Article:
**Middle School Number Sense Lesson 22: Using Difference of Squares to Multiply Two Numbers Surrounding a Third Number**

Once again, the title of my post seems to suggest a much more difficult concept than it is. To make things a little clearer, imagine you're asked to do

**19 x 21**. The number that 19 & 21 are surrounding is

**20**. Here we will illustrate DiffSquares1. This concept showed up

**9 times**this year on middle school tests, always between questions 22 & 37 (inclusive), with the median at

**question 23**.

**Number Dojo Level: 167**

This process works best (and is the easiest) when the number directly in the middle of (and surrounded by) the two factors is a multiple of 10. In other words, it is best when

**the average of the two factors is a multiple of 10**. I will show the steps of why this works first, but don't get bogged down in the details. The actual steps performed on a number sense test will be much quicker.

**Why it Works:**

19 x 21 can be rewritten as (20 - 1) x (20 + 1). Using the

**FOIL**method of multiplication:

**F**refers to**First**(20 x 20), which is**400**.**O**refers to**Outside**(20 x 1), which is**20**.**I**refers to**Inside**(-1 x 20), which is**-20**.**L**refers to**Last**(-1 x 1), which is**-1**.

**400 + 20 - 20 - 1**. The O & I always cancel out, so you are left with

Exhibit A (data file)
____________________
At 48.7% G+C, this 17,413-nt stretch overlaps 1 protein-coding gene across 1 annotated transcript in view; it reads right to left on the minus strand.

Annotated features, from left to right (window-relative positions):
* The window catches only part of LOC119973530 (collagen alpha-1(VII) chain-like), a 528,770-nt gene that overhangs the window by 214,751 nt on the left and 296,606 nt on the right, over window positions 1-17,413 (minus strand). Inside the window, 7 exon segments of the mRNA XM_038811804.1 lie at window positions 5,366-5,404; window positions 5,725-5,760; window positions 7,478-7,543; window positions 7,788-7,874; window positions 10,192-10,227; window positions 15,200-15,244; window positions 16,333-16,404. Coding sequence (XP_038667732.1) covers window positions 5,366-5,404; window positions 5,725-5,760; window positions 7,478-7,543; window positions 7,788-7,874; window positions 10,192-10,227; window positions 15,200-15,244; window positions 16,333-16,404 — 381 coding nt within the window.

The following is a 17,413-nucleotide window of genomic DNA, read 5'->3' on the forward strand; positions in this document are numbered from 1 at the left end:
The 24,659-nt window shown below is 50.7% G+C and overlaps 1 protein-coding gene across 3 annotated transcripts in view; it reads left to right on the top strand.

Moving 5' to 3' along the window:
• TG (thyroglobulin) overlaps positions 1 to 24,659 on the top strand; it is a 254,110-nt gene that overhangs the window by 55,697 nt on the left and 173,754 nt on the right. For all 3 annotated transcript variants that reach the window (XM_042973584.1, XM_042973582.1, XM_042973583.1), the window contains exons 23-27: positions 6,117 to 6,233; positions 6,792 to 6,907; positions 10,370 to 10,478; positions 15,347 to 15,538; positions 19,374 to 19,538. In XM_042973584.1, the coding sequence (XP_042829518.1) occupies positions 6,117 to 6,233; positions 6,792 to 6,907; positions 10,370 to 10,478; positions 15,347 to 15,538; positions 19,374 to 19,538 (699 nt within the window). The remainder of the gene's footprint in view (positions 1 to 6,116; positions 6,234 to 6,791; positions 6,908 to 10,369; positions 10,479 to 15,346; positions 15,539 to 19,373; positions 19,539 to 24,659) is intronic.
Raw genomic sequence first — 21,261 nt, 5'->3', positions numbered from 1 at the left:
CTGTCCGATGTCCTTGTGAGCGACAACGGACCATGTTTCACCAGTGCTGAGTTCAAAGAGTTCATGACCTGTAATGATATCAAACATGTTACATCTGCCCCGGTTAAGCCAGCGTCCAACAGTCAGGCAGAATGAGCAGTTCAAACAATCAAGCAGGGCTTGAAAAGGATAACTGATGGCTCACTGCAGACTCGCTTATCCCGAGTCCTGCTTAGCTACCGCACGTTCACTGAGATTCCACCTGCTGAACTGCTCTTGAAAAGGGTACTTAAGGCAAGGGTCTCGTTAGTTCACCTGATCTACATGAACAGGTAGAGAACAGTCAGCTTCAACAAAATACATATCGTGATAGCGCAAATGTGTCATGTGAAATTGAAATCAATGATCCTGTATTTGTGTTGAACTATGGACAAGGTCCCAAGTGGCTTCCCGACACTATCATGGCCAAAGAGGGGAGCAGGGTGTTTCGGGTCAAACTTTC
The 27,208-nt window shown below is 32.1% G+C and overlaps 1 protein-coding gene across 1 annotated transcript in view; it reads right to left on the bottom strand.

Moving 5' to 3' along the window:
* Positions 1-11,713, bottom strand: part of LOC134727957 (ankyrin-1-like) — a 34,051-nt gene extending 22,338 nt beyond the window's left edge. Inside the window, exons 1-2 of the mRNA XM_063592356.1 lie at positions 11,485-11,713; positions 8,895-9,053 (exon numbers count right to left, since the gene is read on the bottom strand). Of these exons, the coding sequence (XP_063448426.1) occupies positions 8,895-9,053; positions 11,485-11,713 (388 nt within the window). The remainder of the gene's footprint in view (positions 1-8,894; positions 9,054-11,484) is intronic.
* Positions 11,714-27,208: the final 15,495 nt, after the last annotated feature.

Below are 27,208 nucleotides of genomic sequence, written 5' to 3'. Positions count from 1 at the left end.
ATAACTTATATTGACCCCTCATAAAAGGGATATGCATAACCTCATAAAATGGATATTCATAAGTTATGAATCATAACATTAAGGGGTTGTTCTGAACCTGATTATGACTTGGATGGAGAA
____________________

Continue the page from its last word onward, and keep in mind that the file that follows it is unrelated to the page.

**400 - 1**, which is

**399**.

So why is this process called the

**difference of squares**? Because what you were really left with during the FOIL process was:

**20**

^{2}- 1^{2}.Taking the numbers out of the mix, let any two factors be represented by:

FOILing gives you (a x a) + (a x b) + (-b x a) + (-b x b). This can be rewritten as:

^{2}+ ab - ab - b

^{2}.

The ab & -ab cancel out, so only

**a**remains.

^{2}- b^{2}

**EVERY TIME.****How to Solve:**

- Determine the average of the two factors, and square this number.
- Determine the difference between either factor and this average, and square this difference.
- Subtract the result from step 2 from the result from step 1.

**Example 1: 38 x 42**

**40**. 40

^{2}=

**1600**.

2. The difference between 38 and 40 is

**2**. 2

^{2}=

**4**.

3. 1600 - 4 =

**1596**, which is your answer.

**Example 2: 67 x 73**

**70**. 70

^{2}=

**4900**.

2. The difference between 67 and 70 is

**3**. 3

^{2}=

**9**.

3. 4900 - 9 =

**4891**, which is your answer.

**Example 3: 42 x 58**

**50**. 50

^{2}=

**2500**.

2. The difference between 42 and 50 is

**8**. 8

^{2}=

**64**.

3. 2500 - 64 =

**2436**, which is your answer.

**Example 4: 39 x 21**

**30**. 30

^{2}=

**900**.

2. The difference between 39 and 30 is

**9**. 9

^{2}=

**81**.

3. 900 - 81 =

**819**, which is your answer.

**Example 5: 15 x 19**

*(To illustrate that the average number doesn't have to be a multiple of 10 for this to be a useful skill).*

1. The average of 15 and 19 is

**17**. 17

^{2}=

**289**.

2. The difference between 15 and 17 is

**2**. 2

^{2}=

**4**.

3. 289 - 4 =

**285**, which is your answer.

**Here's a free worksheet to help you practice DiffSquares1:**

diffsquares1.pdf |

**Up Next for Middle School: MultMixWhole**